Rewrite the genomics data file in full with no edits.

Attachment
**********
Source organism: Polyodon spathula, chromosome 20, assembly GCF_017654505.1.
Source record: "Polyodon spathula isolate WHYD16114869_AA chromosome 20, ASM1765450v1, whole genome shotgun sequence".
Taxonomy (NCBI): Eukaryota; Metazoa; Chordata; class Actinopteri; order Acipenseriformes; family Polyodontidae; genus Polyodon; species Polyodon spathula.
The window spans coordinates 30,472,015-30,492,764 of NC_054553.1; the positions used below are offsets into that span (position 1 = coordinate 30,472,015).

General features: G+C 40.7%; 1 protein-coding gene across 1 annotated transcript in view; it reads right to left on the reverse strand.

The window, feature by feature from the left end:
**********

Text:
Source organism: Polyodon spathula, chromosome 20, assembly GCF_017654505.1.
Source record: "Polyodon spathula isolate WHYD16114869_AA chromosome 20, ASM1765450v1, whole genome shotgun sequence".
Taxonomy (NCBI): Eukaryota; Metazoa; Chordata; class Actinopteri; order Acipenseriformes; family Polyodontidae; genus Polyodon; species Polyodon spathula.
The window spans coordinates 30,472,015-30,492,764 of NC_054553.1; the positions used below are offsets into that span (position 1 = coordinate 30,472,015).

General features: G+C 40.7%; 1 protein-coding gene across 1 annotated transcript in view; it reads right to left on the reverse strand.

The window, feature by feature from the left end: